Emory Cohen and Saoirse Ronan in ‘Brooklyn’ (Fox Searchlight)
Brooklyn costar Emory Cohen spoke on a patchy phone line from halfway around the world, but his thick, clipped New York accent came through loud and clear.
“The old joke in my family is that the last person who isn’t from New York was coming from Russia,” the 25-year-old actor — and fourth generation New Yorker — said, laughing during a recent phone conversation with Yahoo Movies. (Cohen was calling from the United Arab Emirates where he’s shooting a new movie.)
Cohen’s unmistakable inflection lent a sense of authenticity to his breakout role in director John Crowley’s ‘50s-set romantic drama Brooklyn, in which he plays Tony, a sweet, charming Italian-American who falls hard for an Irish immigrant named Eilis (Saoirse Ronan). In the critically acclaimed film, Tony meets Eilis at a dance at a local church and immediately takes a shine to the shy girl who just recently landed in Brooklyn. He’s got a big, loud Italian family, but also a quiet and thoughtful side, routinely walking Eilis home from night school, all for a quick peck on the cheek.
The role is a perfect showcase for a young up-and-comer’s charms, allowing Cohen to flash plenty of smiles and play the sort of guy that audiences would love to take home to mom. With Tony’s accent already down cold, Cohen looked to his electrician uncles — who also happen to be part Italian — as he started to build the character of the young blue-collar kid.
“They have big and colorful personalities, always trying to get a laugh, and are always wanting everyone else to be having a good time,” said Cohen, who first earned attention for playing Bradley Cooper’s troubled son in 2012’s The Place Beyond the Pines and then for a stint on NBC’s musical drama Smash. “It’s very illuminating to think of a character as a guy from the neighborhood who is carrying an older woman’s groceries home for her if he sees her walking down the street, he’s holding the door open for old Albert who owns the store on the corner.”
As Tony and Eilis’ relationship deepens, Tony, a high school dropout who still lives at home, dreams about a future with her, but remains fearful that she’ll eventually return to Ireland. Eilis stirs in him the deepest of human emotions, which made Cohen’s inspiration all the more unusual and compelling.
“I thought of Tony as a loyal dog and Eilis was his owner, if you will,” he said, laughing. “My dog is this crazy, crazy dog, and she does this weird thing with her feet when she gets excited, she keeps stamping them into the ground but doesn’t actually move. I thought of that as the sensation Tony has in his stomach when he sees Eilis. He’s daydreaming about the nights where he left Eilis and can’t sleep because he’s thinking about her, or the nights where he didn’t get to see her at all and was in agony.”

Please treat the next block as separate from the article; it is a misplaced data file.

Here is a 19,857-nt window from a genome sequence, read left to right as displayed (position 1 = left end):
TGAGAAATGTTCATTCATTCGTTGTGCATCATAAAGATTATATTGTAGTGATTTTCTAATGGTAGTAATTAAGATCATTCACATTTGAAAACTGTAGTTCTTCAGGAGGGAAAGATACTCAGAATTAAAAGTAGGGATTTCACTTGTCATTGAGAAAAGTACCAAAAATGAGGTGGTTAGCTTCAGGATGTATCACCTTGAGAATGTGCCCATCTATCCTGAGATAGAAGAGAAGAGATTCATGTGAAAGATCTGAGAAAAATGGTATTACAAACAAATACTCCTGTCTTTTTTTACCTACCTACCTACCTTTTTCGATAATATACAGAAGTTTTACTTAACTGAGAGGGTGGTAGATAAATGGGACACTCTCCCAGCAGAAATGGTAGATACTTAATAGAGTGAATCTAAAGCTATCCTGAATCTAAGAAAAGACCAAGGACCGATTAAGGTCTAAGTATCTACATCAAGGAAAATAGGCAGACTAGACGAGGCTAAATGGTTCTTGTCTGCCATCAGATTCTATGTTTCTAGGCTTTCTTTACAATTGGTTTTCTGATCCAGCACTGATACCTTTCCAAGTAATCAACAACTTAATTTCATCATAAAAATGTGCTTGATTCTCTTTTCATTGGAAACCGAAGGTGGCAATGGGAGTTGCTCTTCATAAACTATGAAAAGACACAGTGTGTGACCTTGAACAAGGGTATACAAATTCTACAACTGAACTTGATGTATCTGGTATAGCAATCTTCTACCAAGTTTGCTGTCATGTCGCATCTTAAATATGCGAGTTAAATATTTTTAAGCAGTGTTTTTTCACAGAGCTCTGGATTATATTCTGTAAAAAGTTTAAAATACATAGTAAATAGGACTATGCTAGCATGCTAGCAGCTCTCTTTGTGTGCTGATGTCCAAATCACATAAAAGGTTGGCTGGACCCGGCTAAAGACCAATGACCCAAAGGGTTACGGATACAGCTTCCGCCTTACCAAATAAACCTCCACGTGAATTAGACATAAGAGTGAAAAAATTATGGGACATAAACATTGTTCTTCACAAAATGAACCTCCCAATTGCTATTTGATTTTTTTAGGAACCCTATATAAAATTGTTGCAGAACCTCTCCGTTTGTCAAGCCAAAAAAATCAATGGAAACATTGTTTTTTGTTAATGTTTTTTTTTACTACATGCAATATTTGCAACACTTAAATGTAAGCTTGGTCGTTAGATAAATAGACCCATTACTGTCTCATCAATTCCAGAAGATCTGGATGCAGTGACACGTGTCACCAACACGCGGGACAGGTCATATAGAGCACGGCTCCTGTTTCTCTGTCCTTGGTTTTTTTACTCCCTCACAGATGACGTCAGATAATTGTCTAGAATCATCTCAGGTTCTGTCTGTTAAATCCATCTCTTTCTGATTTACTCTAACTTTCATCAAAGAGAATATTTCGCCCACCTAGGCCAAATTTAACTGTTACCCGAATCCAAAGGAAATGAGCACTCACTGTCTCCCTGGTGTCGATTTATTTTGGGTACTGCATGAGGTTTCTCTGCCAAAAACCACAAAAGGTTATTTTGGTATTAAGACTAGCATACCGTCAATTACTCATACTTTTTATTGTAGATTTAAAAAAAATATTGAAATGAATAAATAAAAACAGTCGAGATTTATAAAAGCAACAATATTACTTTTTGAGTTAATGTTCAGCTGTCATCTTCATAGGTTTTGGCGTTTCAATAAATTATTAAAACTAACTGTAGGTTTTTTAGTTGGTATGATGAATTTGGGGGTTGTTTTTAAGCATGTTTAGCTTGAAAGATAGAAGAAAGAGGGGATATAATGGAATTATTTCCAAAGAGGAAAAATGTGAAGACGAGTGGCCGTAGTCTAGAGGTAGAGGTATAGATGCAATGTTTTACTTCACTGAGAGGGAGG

In preparation for the role, the Manhattan native also dove into books about Brooklyn, including It Happened in Brooklyn, an oral history about the borough from 1940-60. Cohen didn’t need much help playing a diehard Brooklyn Dodgers fan, since he roots for the Mets, the team that replaced the Dodgers after the Bums fled to Los Angeles in 1957. “I love a good loser,” he joked, still heartbroken after Mets’ recent World Series loss to the Kansas City Royals. He does admit some relief that the series didn’t go any further than five games, though, as he followed the action via an endless stream of very late night text updates from his dad back in New York.
For the last few months, Cohen has been traveling across Europe and is now the Middle East for his biggest role yet in Animal Kingdom David Michôd, star Brad Pitt and distributor Netflix’s War Machine, a satire about General Stanley McChrystal, the former top commander in Afghanistan.
“I’m sort of the General’s half-wit assistant,” he said. “My ingredients for that were Forrest Whitaker in Good Morning Vietnam and Philip Seymour Hoffman in The Big Lebowski. Sort of interesting but sort of dopey, very happy-go-lucky, always delivering the general’s needs and wants, and enjoying being that kind of guy.”
Playing a working class kid in 1950s New York, Cohen in Brooklyn can’t help but evoke memories of Marlon Brando in On the Waterfront — a movie that he says changed his life when he saw it at 15-years-old. Along with spending an hour a day walking around the city in character, Cohen has a tendency to look to other actors in similar roles and try to synthesize their performances to inform his own. And since that high school run-in with the Elia Kazan classic, Brando has been Cohen’s number one influence.
“I know I say Brando and they all say I’m imitating him, but every actor is f—-ing imitating Brando,” he admitted, laughing. “I don’t know what to tell you. My first two or three films, all I was trying to do was look cool. That’s all I knew acting was.”
Watch a featurette on ‘Brooklyn’ below: